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The Biopsychosocial Model, Research Paper Example

Pages: 6

Words: 1639

Research Paper

Historically, western medicine has defined good health as being absent from pathological forms of disease. These pathological forms of disease would be categorized as bacterial, fungal, viral, or other such forms that could cause physical detriment to the body and render it ‘sick’. This particular way of reasoning did not resonate with many healthcare providers because there was an obvious distention between the mind and body, therefore leaving gaps in the treatment options for various patient complaints and the ways in which these treatments could successfully be handled much quicker and more successfully if another plan of treatment could be implemented. This thought process led to the theory of the biopsychosocial model of health and illness.

The biopsychosocial model concentrates on bridging a gap between the biological systems, psychological systems, and sociological systems that are part of the patient’s environment which all interconnect to determine how the patient’s body will respond to a disease process over the course of the short term and long term (Santorelli, 1999). It focuses on being in good health in addition to a good quality of life with strong positive relationships. The treatment options for the biopsychosocial model of health and illness do not focus strictly on physical treatment, but on a more multidimensional aspect of treatment in order to bring balance to all aspects possible within the patient’s environment. Probably the most important point to note in the difference between the two models is that not everything in the biopsychosocial model is quantifiable. This is a bit different than the biomedical model used by most physicians when interviewing patients during the examination process and will be explained in more detail in the following paper.

Basic Theory of the Biopsychosocial Model

There are seven key points to the biopsychosocial model that vary from a traditional medical model and focus on the entire person instead of strictly on a disease and its effect on the physical body. The first is that an alteration in biological chemicals inside the body does not directly correlate to an illness. Also, the mere appearance of a biological difference does not automatically correlate with a certain disease process. Third, there are psychosocial variables which are more important elements in the course of a disease and its progression than have been prior discussed. Likewise, a patient becoming ‘sick’ does not necessarily equate to a physical condition (Borrell-Carrio, Suchman, & Epstein, 2004).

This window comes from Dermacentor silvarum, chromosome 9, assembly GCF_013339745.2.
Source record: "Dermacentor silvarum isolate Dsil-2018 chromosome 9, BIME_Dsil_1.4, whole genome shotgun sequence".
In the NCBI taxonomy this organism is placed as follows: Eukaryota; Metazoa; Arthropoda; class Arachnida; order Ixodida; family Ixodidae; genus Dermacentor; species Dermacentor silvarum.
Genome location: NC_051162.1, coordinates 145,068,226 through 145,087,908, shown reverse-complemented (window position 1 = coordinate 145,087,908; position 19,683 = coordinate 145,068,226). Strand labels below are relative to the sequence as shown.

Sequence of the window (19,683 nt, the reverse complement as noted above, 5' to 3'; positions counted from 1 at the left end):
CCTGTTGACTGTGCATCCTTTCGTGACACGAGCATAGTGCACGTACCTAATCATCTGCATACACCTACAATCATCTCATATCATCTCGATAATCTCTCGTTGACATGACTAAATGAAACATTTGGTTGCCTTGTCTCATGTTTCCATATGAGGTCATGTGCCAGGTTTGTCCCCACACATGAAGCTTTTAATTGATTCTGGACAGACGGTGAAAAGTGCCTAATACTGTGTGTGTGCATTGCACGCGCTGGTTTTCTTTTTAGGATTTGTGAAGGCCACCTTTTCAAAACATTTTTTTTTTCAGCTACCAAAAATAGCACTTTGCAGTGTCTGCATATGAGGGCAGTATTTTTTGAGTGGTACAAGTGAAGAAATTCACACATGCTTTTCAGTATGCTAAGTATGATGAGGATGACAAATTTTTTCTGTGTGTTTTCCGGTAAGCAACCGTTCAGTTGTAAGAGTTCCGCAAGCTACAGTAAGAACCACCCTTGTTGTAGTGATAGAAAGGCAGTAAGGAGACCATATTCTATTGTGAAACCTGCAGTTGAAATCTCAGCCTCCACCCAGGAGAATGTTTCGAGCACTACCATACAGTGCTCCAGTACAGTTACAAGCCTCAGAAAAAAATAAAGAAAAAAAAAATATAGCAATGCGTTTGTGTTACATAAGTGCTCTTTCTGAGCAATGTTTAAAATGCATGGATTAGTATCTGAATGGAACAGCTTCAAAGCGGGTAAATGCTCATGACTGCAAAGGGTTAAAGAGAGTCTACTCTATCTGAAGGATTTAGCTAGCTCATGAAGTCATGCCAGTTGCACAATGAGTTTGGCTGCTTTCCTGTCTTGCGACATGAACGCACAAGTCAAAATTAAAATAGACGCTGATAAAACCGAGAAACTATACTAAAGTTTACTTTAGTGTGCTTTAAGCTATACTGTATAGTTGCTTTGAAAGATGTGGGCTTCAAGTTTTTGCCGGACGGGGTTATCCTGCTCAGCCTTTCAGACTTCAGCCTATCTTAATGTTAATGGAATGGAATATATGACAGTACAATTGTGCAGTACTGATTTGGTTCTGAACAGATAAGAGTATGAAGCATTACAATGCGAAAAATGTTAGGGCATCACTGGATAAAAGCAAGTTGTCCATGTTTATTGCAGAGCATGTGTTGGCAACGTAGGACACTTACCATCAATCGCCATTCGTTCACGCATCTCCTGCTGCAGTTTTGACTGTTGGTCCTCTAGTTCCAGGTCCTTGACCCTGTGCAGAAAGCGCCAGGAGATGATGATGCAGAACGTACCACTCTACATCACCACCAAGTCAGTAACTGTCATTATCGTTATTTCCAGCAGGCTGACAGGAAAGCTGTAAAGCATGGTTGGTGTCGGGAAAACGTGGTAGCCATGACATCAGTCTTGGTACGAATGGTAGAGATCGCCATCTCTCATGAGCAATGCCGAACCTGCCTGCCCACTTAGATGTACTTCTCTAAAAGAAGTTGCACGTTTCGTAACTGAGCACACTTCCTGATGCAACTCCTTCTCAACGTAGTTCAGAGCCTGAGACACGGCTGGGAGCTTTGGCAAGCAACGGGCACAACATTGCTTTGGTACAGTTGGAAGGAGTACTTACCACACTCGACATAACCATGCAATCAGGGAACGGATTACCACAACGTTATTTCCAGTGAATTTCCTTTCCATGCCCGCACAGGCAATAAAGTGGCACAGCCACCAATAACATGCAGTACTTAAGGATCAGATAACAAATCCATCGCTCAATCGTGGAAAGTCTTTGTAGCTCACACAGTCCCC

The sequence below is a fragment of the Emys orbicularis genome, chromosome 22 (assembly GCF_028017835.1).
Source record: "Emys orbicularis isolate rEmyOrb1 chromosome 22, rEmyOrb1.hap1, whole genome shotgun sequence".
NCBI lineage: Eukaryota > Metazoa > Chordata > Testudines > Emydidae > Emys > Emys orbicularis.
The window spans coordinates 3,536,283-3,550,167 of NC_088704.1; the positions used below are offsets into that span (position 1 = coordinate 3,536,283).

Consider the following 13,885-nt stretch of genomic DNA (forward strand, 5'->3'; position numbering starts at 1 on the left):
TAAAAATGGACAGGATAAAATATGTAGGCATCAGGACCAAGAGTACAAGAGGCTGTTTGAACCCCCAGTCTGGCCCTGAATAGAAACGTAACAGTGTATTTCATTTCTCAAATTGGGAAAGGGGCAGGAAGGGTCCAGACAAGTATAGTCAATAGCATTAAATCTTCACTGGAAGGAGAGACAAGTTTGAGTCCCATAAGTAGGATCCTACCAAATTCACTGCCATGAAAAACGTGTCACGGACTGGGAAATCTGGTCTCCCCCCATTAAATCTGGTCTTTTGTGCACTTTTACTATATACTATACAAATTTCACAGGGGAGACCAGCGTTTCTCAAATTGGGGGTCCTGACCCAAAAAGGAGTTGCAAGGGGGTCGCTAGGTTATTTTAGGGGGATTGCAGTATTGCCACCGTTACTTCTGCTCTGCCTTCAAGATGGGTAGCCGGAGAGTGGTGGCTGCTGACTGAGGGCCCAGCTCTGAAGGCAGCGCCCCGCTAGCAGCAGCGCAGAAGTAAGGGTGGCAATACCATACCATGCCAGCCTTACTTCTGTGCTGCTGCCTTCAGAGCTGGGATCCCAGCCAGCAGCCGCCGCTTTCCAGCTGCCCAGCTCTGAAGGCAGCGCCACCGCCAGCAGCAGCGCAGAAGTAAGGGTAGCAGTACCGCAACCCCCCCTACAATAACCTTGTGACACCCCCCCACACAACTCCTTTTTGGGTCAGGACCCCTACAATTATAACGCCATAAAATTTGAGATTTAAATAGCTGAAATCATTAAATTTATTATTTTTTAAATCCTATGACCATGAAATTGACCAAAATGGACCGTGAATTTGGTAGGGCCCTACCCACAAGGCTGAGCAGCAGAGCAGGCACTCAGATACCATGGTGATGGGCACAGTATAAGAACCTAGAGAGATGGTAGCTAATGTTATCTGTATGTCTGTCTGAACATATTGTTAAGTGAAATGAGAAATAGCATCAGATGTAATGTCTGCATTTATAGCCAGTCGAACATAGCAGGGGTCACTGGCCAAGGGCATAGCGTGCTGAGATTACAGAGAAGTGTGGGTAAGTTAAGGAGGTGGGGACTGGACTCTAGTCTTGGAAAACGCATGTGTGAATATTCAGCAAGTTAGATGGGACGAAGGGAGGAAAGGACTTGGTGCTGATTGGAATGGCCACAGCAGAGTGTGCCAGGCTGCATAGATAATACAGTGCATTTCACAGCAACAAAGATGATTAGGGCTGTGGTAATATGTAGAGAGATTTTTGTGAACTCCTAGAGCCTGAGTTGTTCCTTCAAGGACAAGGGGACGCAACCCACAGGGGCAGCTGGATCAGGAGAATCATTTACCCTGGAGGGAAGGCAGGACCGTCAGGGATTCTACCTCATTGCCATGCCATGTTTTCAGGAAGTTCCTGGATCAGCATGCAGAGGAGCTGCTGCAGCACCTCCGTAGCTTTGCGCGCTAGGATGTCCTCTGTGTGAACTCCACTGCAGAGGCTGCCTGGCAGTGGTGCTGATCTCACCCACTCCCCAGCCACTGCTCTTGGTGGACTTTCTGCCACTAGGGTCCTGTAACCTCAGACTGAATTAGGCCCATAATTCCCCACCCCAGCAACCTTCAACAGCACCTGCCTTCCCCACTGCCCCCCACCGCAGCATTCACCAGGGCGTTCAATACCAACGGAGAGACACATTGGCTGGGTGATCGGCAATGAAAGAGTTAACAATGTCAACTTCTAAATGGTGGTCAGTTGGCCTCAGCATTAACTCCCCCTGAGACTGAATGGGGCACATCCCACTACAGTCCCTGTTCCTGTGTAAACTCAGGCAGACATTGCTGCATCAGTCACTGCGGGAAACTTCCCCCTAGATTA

Five, the success of treatment is determined by other factors in addition to biological factors. There is also something known as a placebo effect which often treats a problem better than pharmaceutical drugs. Six, the relationship between a patient and medical provider will have an impact on the outcomes of treatment. Lastly, patients are influenced by the way they are studied and scientists, in turn, are influenced by the patients (Borrell-Carrio, Suchman, & Epstein, 2004).

Biomedical vs. Biopsychosocial Models

While the two models, the biomedical and biopsychosocial have many differences, there is a foundational similarity between the two. Both models seek to understand the problem with a patient, albeit in different ways. That is not to say either model is wrong, but each model is unique in its own interpretation of the patient’s symptoms and history and how the model is utilized to help the physician understand how best to treat the patient’s condition to achieve the most long lasting and accurate results.

It seems to this author that the biopsychosocial model would be best used for conditions that the patient might have had for a lengthier period of time. These conditions would have normally manifested in different ways and possibly resulted in an offspring of other secondary conditions. Many times, as in the case of high blood pressure, there can be several variables which could coincide to cause this condition to become worse or generate other conditions in addition to the primary complaint.

There could be a hypothetical situation in which a 911 call is placed to a dispatcher and emergency medical personnel are sent into the patient’s home to investigate the situation. The patient could have been complaining of chest pains. Of course, this would be a potentially dangerous situation to the patient and would need to be immediately taken care of as far as having the patient transferred to the nearest emergency room. However, in the meantime, if the EMT personnel have any experience in the use of the biopsychosocial model, it is possible they would be able to realize whether or not the patient was undergoing legitimate acute myocardial infarction or a result of an anxiety attack triggered by other environmental stressors that might mimic chest pains similar to a heart attack.